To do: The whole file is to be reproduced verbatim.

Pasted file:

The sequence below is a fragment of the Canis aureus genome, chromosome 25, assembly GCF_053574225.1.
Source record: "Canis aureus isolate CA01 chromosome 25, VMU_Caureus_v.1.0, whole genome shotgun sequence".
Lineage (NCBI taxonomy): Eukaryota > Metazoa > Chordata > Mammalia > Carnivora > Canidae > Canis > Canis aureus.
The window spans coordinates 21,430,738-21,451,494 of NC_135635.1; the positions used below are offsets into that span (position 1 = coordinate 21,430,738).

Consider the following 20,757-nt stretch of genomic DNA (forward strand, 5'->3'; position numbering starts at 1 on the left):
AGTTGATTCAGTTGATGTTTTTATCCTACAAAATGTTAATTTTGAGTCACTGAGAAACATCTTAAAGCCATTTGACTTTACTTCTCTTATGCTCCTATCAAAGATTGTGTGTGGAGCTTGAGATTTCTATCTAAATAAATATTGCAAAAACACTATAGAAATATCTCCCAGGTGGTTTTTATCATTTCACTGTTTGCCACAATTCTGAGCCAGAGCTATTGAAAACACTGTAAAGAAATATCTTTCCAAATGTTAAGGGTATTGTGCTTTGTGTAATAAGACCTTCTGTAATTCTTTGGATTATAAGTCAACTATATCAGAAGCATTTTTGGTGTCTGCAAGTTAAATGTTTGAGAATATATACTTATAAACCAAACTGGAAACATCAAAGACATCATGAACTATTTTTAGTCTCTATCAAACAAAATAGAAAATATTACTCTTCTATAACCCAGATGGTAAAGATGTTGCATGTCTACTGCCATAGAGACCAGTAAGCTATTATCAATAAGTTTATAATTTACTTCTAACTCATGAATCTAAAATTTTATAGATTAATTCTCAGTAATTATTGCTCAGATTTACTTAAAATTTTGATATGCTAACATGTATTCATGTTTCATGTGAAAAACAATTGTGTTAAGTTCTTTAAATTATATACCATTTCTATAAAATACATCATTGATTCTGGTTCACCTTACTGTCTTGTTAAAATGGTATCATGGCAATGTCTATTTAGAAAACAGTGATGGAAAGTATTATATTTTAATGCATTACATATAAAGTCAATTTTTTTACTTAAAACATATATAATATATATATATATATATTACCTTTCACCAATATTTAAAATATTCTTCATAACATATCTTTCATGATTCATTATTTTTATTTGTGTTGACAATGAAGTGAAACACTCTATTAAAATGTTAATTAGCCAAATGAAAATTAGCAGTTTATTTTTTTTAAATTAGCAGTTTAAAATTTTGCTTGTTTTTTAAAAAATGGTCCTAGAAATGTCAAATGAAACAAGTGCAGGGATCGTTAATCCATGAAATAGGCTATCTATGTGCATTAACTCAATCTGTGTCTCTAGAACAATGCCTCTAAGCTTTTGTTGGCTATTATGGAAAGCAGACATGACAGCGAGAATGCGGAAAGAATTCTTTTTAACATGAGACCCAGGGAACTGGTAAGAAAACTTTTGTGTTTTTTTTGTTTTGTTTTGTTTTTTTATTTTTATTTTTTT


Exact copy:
The sequence below is a fragment of the Canis aureus genome, chromosome 25, assembly GCF_053574225.1.
Source record: "Canis aureus isolate CA01 chromosome 25, VMU_Caureus_v.1.0, whole genome shotgun sequence".
Lineage (NCBI taxonomy): Eukaryota > Metazoa > Chordata > Mammalia > Carnivora > Canidae > Canis > Canis aureus.
The window spans coordinates 21,430,738-21,451,494 of NC_135635.1; the positions used below are offsets into that span (position 1 = coordinate 21,430,738).

Consider the following 20,757-nt stretch of genomic DNA (forward strand, 5'->3'; position numbering starts at 1 on the left):
AGTTGATTCAGTTGATGTTTTTATCCTACAAAATGTTAATTTTGAGTCACTGAGAAACATCTTAAAGCCATTTGACTTTACTTCTCTTATGCTCCTATCAAAGATTGTGTGTGGAGCTTGAGATTTCTATCTAAATAAATATTGCAAAAACACTATAGAAATATCTCCCAGGTGGTTTTTATCATTTCACTGTTTGCCACAATTCTGAGCCAGAGCTATTGAAAACACTGTAAAGAAATATCTTTCCAAATGTTAAGGGTATTGTGCTTTGTGTAATAAGACCTTCTGTAATTCTTTGGATTATAAGTCAACTATATCAGAAGCATTTTTGGTGTCTGCAAGTTAAATGTTTGAGAATATATACTTATAAACCAAACTGGAAACATCAAAGACATCATGAACTATTTTTAGTCTCTATCAAACAAAATAGAAAATATTACTCTTCTATAACCCAGATGGTAAAGATGTTGCATGTCTACTGCCATAGAGACCAGTAAGCTATTATCAATAAGTTTATAATTTACTTCTAACTCATGAATCTAAAATTTTATAGATTAATTCTCAGTAATTATTGCTCAGATTTACTTAAAATTTTGATATGCTAACATGTATTCATGTTTCATGTGAAAAACAATTGTGTTAAGTTCTTTAAATTATATACCATTTCTATAAAATACATCATTGATTCTGGTTCACCTTACTGTCTTGTTAAAATGGTATCATGGCAATGTCTATTTAGAAAACAGTGATGGAAAGTATTATATTTTAATGCATTACATATAAAGTCAATTTTTTTACTTAAAACATATATAATATATATATATATATATTACCTTTCACCAATATTTAAAATATTCTTCATAACATATCTTTCATGATTCATTATTTTTATTTGTGTTGACAATGAAGTGAAACACTCTATTAAAATGTTAATTAGCCAAATGAAAATTAGCAGTTTATTTTTTTTAAATTAGCAGTTTAAAATTTTGCTTGTTTTTTAAAAAATGGTCCTAGAAATGTCAAATGAAACAAGTGCAGGGATCGTTAATCCATGAAATAGGCTATCTATGTGCATTAACTCAATCTGTGTCTCTAGAACAATGCCTCTAAGCTTTTGTTGGCTATTATGGAAAGCAGACATGACAGCGAGAATGCGGAAAGAATTCTTTTTAACATGAGACCCAGGGAACTGGTAAGAAAACTTTTGTGTTTTTTTTGTTTTGTTTTGTTTTTTTATTTTTATTTTTTT